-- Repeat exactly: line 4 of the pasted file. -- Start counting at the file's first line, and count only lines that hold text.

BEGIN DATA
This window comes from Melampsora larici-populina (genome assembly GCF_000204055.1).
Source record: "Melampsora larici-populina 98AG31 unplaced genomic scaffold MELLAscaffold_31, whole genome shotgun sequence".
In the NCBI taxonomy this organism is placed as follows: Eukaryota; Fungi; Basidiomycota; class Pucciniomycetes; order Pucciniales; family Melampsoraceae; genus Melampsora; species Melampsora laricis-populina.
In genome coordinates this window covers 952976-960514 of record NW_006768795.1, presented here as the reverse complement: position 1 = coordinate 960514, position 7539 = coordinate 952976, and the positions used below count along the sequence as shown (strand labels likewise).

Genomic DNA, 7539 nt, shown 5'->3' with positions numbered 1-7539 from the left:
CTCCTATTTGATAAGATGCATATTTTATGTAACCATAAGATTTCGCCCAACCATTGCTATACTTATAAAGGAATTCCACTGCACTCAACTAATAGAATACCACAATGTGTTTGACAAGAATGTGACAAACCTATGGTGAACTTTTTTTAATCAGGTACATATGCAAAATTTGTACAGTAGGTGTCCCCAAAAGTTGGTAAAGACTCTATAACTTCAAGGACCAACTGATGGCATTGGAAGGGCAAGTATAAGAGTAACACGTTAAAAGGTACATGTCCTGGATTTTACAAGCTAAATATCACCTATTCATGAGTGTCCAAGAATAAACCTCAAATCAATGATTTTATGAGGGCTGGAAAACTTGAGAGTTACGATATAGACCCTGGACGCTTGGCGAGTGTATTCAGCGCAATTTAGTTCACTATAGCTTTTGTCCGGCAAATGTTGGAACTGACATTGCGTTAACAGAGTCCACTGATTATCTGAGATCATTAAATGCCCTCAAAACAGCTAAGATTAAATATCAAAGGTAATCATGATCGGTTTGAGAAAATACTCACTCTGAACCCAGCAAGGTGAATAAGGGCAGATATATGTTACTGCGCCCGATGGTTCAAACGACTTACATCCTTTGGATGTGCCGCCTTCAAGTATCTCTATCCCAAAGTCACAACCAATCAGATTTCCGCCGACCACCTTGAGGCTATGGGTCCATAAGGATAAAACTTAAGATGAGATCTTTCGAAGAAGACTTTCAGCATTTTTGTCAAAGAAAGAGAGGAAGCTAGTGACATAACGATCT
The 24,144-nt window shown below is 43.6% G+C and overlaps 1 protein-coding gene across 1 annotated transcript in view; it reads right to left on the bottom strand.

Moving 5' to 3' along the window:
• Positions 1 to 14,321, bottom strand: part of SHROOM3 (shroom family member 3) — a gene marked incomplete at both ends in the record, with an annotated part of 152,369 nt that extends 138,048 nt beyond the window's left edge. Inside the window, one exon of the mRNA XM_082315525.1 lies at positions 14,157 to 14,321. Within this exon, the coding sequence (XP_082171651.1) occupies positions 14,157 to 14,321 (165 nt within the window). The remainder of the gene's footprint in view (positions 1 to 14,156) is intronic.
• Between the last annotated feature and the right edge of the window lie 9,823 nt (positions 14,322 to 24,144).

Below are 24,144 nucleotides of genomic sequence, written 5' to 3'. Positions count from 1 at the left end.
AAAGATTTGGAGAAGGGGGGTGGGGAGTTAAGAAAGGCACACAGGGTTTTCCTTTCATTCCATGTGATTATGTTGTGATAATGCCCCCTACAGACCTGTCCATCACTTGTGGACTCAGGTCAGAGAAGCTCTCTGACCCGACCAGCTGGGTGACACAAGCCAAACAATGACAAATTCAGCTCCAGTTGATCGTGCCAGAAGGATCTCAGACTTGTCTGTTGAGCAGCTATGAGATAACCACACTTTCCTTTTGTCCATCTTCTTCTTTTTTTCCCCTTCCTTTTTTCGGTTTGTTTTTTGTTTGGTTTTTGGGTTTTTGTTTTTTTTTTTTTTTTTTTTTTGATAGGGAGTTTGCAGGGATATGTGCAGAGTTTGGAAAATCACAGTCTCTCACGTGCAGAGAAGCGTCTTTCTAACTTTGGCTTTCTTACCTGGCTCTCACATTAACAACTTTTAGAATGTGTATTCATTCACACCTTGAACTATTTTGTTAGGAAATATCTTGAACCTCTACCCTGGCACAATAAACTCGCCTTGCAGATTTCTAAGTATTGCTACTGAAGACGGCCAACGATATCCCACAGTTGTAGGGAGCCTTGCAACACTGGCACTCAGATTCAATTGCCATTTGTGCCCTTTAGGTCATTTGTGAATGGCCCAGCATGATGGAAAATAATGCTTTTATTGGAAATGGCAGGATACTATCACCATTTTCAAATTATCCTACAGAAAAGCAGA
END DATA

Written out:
In genome coordinates this window covers 952976-960514 of record NW_006768795.1, presented here as the reverse complement: position 1 = coordinate 960514, position 7539 = coordinate 952976, and the positions used below count along the sequence as shown (strand labels likewise).